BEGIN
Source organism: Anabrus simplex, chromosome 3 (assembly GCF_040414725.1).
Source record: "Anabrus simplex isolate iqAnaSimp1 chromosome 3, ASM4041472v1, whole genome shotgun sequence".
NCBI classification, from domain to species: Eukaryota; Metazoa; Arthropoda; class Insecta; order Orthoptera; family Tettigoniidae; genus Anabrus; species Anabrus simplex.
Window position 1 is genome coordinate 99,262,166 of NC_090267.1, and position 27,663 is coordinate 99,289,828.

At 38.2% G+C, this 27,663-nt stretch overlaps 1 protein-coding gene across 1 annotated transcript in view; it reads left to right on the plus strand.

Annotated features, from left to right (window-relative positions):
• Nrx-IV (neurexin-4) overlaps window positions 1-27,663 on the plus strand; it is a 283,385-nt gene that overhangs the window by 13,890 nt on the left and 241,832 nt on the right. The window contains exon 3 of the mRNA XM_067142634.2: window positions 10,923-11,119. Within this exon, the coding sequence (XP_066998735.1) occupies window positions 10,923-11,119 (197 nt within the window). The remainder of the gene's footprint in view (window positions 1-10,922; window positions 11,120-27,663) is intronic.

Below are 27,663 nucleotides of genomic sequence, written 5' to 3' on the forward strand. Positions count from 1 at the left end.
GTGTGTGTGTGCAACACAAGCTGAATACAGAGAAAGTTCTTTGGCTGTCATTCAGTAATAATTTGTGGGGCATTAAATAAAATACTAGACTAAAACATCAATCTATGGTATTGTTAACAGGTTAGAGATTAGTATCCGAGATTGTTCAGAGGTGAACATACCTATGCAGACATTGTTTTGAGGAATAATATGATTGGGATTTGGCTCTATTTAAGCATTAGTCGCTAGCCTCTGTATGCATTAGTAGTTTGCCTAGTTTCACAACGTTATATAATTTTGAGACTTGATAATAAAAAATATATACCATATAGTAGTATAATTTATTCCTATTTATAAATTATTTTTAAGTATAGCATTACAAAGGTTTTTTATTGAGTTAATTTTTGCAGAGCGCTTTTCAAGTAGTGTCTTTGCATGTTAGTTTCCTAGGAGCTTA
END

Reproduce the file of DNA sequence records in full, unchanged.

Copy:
Source organism: Anabrus simplex, chromosome 3 (assembly GCF_040414725.1).
Source record: "Anabrus simplex isolate iqAnaSimp1 chromosome 3, ASM4041472v1, whole genome shotgun sequence".
NCBI classification, from domain to species: Eukaryota; Metazoa; Arthropoda; class Insecta; order Orthoptera; family Tettigoniidae; genus Anabrus; species Anabrus simplex.
Window position 1 is genome coordinate 99,262,166 of NC_090267.1, and position 27,663 is coordinate 99,289,828.

At 38.2% G+C, this 27,663-nt stretch overlaps 1 protein-coding gene across 1 annotated transcript in view; it reads left to right on the plus strand.

Annotated features, from left to right (window-relative positions):
• Nrx-IV (neurexin-4) overlaps window positions 1-27,663 on the plus strand; it is a 283,385-nt gene that overhangs the window by 13,890 nt on the left and 241,832 nt on the right. The window contains exon 3 of the mRNA XM_067142634.2: window positions 10,923-11,119. Within this exon, the coding sequence (XP_066998735.1) occupies window positions 10,923-11,119 (197 nt within the window). The remainder of the gene's footprint in view (window positions 1-10,922; window positions 11,120-27,663) is intronic.

Below are 27,663 nucleotides of genomic sequence, written 5' to 3' on the forward strand. Positions count from 1 at the left end.
GTGTGTGTGTGCAACACAAGCTGAATACAGAGAAAGTTCTTTGGCTGTCATTCAGTAATAATTTGTGGGGCATTAAATAAAATACTAGACTAAAACATCAATCTATGGTATTGTTAACAGGTTAGAGATTAGTATCCGAGATTGTTCAGAGGTGAACATACCTATGCAGACATTGTTTTGAGGAATAATATGATTGGGATTTGGCTCTATTTAAGCATTAGTCGCTAGCCTCTGTATGCATTAGTAGTTTGCCTAGTTTCACAACGTTATATAATTTTGAGACTTGATAATAAAAAATATATACCATATAGTAGTATAATTTATTCCTATTTATAAATTATTTTTAAGTATAGCATTACAAAGGTTTTTTATTGAGTTAATTTTTGCAGAGCGCTTTTCAAGTAGTGTCTTTGCATGTTAGTTTCCTAGGAGCTTA